Low Neonatal Blood Glucose Levels In Cesarean-delivered Term Newborns At Khartoum Hospital, Sudan

Low Neonatal Blood Glucose Levels In Cesarean-delivered Term Newborns At Khartoum Hospital, Sudan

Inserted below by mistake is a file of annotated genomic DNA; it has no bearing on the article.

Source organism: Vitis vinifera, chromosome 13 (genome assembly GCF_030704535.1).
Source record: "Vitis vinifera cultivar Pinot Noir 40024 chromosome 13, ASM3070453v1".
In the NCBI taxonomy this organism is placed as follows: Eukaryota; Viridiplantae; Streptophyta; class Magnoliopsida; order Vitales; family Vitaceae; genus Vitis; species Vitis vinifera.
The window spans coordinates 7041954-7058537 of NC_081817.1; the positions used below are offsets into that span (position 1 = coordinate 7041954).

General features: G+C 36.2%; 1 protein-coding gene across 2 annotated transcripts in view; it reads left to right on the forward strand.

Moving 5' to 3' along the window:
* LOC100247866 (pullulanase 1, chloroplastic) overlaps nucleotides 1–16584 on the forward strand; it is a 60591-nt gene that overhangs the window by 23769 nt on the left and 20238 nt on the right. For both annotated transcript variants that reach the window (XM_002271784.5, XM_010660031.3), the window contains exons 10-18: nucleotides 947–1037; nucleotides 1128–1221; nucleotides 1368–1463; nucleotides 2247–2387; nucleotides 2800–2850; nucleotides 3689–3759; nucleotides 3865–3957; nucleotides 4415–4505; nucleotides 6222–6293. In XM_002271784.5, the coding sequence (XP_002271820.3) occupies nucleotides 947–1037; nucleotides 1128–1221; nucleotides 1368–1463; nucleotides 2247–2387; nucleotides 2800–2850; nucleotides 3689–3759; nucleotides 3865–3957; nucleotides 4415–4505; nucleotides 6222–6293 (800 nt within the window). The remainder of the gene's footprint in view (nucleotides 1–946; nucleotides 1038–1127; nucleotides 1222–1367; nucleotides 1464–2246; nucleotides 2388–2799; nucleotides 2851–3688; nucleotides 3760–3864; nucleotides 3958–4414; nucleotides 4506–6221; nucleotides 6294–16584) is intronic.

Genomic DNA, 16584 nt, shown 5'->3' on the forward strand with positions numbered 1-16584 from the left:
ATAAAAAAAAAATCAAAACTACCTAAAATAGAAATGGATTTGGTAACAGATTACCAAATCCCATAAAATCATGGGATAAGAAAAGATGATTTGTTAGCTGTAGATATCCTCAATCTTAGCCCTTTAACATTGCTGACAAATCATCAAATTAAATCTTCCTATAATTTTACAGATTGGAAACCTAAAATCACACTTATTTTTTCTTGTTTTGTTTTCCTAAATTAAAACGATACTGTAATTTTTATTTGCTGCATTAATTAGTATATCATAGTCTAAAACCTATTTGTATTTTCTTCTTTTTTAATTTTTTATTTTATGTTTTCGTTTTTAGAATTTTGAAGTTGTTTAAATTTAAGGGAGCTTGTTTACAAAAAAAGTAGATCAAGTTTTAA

Go to: Letter to the Editor There has been a recent dramatic increase in the rate of cesarean delivery [1,2]. There are many fetal and perinatal complications of cesarean delivery e.g. obesity, allergies, metabolic disturbance, and lower blood glucose levels in the offspring [3-6]. There are few published recent data on neonatal glucose levels during cesarean delivery [6-8]. Glucose is the main source of energy for organ function in neonates. In particular, glucose is an exclusive source of energy for the function of the central nervous system in neonates [9]. The definition and management of neonatal hypoglycemia are controversial and there is no constant cut-off point for low levels of neonatal glucose [10]. A case–control study was conducted at Khartoum Hospital, Sudan during April to June 2012 to investigate glucose levels in neonates born to women who delivered by elective cesarean. Cases were women delivered by elective cesarean (before labor) and controls were consecutive vaginal deliveries. In both arms of the study, women were at term (37–41 completed weeks of gestation), newborns were ≥ 2500 g at birth, there was no history of fetal problems, and Apgar scores were 8 or higher at 1 and 5 minutes. Newborns of mothers with any medical disorder, ante/intra-partum complications, newborns with signs suggestive of perinatal stress, and instrumental delivery, and those who required intensive resuscitation and care were excluded from both cases and controls. Mothers who underwent cesarean delivery were fasting for at least 6 h before cesarean delivery. All vaginally-delivered infants were placed at the breast immediately after delivery. Every newborn had a venous cord blood sample obtained from the umbilical cord and another sample was taken 2 h later from a peri Continue reading >>